I wrote several writeups for Passion of the Weiss’ 50 best albums and 50 best hip-hop songs. For the albums list, I contributed writeups of Oh No’s Dr. No’s Ethiopium, Playboy Tre’s Liquor Store Mascot, Bibio’s Ambivalence Avenue, the Flaming Lips’ Embryonic and Javelin’s Jamz & Jemz. On the best hip hop songs list, I did Big Boi’s “Shine Blockas” and Blu’s “GNG BNG”.
Click my writeup of Oh No’s Dr. No’s Ethiopium to read the albums list:
The second installment of Oh No’s series of world music beat tapes, Ethiopium really should’ve been called Further Exodus Into Unknown Rhythms. Here the still-breathing Michael Jackson creates 38 minutes of cervical-snapping beats sampling exclusively from the Ethiopian Golden Age of the 1960s and 70s. Pulling out odd snippets of horns, otherworldly vocals, strings and guitars and pasting them to classic breaks and gritty drums, the tracks range from straight loops to sophisticated chops. Despite the inherently limited theme, there’s a lot of sonic variety, with beats running the gamut from dark bangers like “Concentrate” and Scary,” to Highlands headnodders like “Melody Mix” and album highlight “The Pain.” While big brother Madlib receives most of the accolades, Oh No has quietly continued to perfect his craft. The breaks never outstay their welcome and in just under 40 minutes, Ethiopium takes you on a breathless and blunted ride through the Horn of Africa.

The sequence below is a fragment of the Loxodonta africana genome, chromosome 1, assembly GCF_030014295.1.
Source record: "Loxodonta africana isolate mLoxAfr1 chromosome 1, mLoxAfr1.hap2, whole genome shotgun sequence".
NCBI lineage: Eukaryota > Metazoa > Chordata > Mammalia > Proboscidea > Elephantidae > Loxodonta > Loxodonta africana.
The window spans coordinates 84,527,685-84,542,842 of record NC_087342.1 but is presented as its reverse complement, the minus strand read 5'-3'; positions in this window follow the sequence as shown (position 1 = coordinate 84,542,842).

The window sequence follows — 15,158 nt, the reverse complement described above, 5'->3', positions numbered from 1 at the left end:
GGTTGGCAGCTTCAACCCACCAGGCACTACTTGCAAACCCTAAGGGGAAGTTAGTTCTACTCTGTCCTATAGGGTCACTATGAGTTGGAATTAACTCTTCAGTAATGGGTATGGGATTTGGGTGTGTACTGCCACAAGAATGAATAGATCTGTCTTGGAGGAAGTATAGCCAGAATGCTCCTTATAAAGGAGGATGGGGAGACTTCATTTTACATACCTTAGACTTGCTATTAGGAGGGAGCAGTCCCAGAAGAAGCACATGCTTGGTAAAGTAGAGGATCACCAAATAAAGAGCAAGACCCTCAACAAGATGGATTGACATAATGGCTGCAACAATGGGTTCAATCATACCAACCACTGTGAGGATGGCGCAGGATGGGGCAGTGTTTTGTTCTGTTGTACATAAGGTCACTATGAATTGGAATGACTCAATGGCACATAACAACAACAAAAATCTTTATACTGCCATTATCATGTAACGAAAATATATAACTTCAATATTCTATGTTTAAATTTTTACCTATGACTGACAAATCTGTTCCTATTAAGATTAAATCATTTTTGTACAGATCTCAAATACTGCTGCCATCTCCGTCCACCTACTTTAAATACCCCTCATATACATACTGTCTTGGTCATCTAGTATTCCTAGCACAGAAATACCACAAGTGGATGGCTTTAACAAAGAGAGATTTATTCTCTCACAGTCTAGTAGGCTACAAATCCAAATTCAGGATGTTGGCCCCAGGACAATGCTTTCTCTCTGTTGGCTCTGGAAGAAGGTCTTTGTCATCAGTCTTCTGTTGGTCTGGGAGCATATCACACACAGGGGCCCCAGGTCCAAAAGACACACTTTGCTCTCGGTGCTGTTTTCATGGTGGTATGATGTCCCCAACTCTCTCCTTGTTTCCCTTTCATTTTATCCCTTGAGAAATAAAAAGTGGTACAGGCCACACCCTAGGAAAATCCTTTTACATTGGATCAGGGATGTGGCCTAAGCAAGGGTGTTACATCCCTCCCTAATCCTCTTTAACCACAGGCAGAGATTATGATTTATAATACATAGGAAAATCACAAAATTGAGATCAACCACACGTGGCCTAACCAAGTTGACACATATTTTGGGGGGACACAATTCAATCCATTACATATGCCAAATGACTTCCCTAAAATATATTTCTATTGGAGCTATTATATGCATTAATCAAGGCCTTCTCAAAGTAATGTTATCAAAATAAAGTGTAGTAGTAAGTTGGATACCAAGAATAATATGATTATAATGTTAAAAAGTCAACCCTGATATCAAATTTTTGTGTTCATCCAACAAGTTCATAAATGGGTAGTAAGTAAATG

And click the excerpt of my “Shine Blockas” review to read the best songs list!
Somehow, Big Boi, one half of the most popular rap group of all-time, has leaked fantastic album material for over a year-plus and still Sir Luscious Lead Foot can’t get a release date. The latest gem from Daddy Fat Sacks’s solo album, “Shine Blockas” combines Gucci’s infectious energy and Big Boi’s unmatched flow over a superbly soulful beat with a distinctly Southern trunk thump. Gucci and Big make a natural pair, given the two’s mutual love for goofy similes and metaphors. Big awkwardly sprays like a skunk, while Gucci strives for Tyler Perry sales. Producer Cutmaster Swiff spit-shines Harold Melvin’s vocals until they glisten like a fresh coat of candy paint on a Caddie. Where Kanye used the same sample on Jay-Z’s “This Can’t Be Life” to convey sadness and lamentation, Big Boi turns it into a playful, triumphant kiss-off to the haters. Of course they can’t close the safe–there’s too much money in it.
Man, I can’t believe it’s 2010. Shana Tovah, y’all!